Disclaimer: Content on the YP4 blog does not necessarily reflect the views of Young People For or People For the American Way Foundation. The views, ideas, statements or claims posted on this site by members of the public cannot in any way be attributed to either Young People For or People For the American Way Foundation.
Recently I read an article on the African BBC News about the effectiveness of development aid. Experts are arguing that it is trade not aid that brings people out of poverty. With the time ticking down until 2015 when poverty is suppposed to be halved, the debate is more than necessary and good words turned into good deeds is critical. Some want to argue that more aid is not needed, but I would say these people are more interested in using their excess money for self-interest than to use it to help others. Trade and not aid? Trade is dominated by wealthy countries and the corporations within those countries, aid is also dominated by the wealthy countries. Where is the difference in making actual gains for those in need?
A book released by an NYU economics professor, William Easterly, calls into question the role of international aid bureaucrats. Easterly writes that there are 'searchers' and 'planners.' 'Searchers being the people who struggle and strive to make a living through the market and 'planners' being the army of aid bureaucrats such as the International Monetary Fund (IMF), UNICEF, the World Health Organization (WHO), and various development banks.
These planners attempt to create 'grandiose' plans and try to do too much, which in the end leads to doing nothing. Easterly says that aid agencies should act more like private companies to satisfy their customers. These customers being the world's poor. If aid agencies think of the those they help as customers instead of human beings in desperate need then I believe we are in trouble. Calling the world's poor customers is taking away the basic human emotion and essential element of compassion. I feel that the real problem is bureacracy. These large aid agencies are all in the business of setting regulations and standards which do more harm than good for the world's poor and those most in need of the agencies help. However aid encompasses both large aid agencies and small non-governmental organizations (NGOs). Professor Easterly is less critical of the small NGOs than he is of the aid bureaucracies. The key to aid development to to cut regulations and standards of large bureaucracies and governments because it has been proven to expand and foster dramatic economic growth. Isn't there an old saying that less is more. Easterly says, "The best tonic for poverty is growth, and the growth has come where the government has de-controlled and allowed competition and enterprise to flourish." I would also agree with Professor Easterly when he says that he would rather see rich countries give monetary aid to private NGOs and let them run effective programs than to see the rich countries give money to governments. Again the underlying theme, governments do nothing, it is the people on the ground who make it happen.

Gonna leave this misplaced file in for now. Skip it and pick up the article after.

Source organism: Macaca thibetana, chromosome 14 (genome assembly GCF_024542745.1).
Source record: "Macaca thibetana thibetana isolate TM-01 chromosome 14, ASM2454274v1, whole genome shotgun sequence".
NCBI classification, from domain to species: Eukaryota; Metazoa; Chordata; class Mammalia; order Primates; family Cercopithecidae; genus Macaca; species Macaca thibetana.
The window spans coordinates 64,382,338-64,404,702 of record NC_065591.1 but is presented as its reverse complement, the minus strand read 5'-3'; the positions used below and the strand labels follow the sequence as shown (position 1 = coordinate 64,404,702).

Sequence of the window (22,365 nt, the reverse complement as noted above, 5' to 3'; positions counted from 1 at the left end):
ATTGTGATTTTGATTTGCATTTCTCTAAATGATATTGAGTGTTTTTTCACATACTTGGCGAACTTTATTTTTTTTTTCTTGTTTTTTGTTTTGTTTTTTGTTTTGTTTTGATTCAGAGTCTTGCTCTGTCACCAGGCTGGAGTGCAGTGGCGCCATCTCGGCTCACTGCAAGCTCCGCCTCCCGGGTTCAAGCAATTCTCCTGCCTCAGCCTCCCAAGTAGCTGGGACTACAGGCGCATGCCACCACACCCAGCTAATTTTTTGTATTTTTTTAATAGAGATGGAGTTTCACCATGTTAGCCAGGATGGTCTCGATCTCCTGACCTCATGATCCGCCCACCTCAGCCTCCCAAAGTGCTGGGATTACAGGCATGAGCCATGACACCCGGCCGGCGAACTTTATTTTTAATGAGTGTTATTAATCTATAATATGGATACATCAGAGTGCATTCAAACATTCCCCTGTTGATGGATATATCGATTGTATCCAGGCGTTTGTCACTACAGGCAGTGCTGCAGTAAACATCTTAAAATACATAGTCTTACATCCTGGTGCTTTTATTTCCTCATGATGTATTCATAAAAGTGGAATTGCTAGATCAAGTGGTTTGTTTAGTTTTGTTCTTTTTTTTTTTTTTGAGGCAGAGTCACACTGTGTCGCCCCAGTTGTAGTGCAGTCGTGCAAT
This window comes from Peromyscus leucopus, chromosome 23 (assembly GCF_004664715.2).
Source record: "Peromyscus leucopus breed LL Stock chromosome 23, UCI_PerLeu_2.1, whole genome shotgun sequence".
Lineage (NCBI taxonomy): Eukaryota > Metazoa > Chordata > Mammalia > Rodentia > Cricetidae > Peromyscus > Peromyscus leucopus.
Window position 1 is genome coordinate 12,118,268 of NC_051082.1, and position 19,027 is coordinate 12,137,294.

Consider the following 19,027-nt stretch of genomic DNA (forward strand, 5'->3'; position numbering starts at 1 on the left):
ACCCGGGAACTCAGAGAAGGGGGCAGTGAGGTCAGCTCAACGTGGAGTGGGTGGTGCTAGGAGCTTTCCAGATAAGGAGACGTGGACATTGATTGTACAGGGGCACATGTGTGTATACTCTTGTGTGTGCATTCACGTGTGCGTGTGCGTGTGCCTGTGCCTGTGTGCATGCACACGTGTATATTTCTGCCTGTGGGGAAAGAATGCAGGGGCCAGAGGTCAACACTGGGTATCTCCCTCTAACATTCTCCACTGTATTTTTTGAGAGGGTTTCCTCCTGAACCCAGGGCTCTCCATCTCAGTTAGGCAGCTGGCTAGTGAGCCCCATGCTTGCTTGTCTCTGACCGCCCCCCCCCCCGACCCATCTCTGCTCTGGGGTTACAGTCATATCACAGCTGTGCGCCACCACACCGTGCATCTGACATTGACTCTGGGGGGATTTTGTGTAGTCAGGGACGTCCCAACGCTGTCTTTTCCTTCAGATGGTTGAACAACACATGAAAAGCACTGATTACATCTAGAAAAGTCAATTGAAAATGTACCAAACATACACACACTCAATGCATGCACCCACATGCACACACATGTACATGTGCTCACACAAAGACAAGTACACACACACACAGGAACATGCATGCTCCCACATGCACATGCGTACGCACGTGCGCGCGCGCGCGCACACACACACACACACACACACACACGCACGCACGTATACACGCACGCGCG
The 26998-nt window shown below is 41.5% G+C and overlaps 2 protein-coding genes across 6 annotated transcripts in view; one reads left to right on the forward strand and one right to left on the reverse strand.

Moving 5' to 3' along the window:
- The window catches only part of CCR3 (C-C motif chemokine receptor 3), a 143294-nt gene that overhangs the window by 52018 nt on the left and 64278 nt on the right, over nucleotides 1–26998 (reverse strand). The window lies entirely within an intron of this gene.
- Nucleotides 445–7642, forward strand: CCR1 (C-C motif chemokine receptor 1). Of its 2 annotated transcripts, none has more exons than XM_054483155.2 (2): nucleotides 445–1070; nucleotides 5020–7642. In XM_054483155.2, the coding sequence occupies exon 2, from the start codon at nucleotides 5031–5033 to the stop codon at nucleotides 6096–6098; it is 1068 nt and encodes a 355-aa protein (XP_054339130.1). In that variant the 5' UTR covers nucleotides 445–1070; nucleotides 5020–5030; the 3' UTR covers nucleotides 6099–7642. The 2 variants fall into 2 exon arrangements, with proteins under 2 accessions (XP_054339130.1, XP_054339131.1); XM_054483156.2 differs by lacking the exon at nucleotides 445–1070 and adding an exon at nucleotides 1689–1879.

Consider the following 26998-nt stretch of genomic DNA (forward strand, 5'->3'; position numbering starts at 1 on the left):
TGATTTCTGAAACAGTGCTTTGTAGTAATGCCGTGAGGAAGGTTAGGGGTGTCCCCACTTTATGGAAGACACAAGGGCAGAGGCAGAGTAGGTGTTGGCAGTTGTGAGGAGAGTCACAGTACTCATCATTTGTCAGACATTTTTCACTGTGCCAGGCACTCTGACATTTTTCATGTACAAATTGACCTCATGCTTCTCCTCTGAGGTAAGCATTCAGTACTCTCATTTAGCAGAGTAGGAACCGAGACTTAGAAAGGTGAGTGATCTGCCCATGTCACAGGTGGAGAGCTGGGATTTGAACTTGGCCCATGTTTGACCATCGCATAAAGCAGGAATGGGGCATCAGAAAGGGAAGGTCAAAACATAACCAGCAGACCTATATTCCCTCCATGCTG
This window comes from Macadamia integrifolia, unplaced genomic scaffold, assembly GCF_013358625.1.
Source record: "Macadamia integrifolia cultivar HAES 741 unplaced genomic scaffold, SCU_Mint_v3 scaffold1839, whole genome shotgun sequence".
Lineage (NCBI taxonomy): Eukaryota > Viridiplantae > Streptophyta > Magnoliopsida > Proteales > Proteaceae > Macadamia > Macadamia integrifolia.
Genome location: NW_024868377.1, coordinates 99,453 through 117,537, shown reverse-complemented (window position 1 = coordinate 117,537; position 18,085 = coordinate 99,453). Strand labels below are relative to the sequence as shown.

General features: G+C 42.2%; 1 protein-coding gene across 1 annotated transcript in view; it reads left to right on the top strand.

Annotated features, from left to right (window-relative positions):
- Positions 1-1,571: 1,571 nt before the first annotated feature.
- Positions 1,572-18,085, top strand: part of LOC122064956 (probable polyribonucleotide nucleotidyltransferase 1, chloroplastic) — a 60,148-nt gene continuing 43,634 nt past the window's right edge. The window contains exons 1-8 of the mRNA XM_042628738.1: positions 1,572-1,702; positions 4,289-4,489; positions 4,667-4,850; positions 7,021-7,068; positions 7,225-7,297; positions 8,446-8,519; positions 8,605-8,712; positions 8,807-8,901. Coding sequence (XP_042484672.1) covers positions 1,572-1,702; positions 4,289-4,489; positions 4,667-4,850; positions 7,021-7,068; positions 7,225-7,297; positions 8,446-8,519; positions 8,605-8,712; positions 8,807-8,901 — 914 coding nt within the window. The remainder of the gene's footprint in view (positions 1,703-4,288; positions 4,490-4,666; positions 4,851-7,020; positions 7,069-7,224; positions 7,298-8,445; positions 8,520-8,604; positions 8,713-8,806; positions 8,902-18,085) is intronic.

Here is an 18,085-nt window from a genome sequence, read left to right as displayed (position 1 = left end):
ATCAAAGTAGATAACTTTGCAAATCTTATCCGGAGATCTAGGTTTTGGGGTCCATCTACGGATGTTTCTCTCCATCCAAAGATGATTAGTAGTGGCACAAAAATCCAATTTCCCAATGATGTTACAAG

What is the underlying issue of aid? What is the real solution to the aid dilemma? I can't say that I am an economics major or that I am an expert in the way of development for the world's poor, but I can say that I have a fair understanding of how aid should be administered and where it should go. Through my experience I have found that small scale NGOs that work on the ground are key to creating growth and sustainable development of communities in poverty. Large aid bureaucracies are not concerned with people and are more concerned with presenting a false picture of real aid success when in reality people are not being helped. Those who are on the ground doing the hard work need to be funded properly instead of large aid agencies and governments because the small NGOs are the ones who will create the real and lasting change and will impact people in the communities that most need the help. Aid bureaucracy is a nice term, but an even greater oxymoron.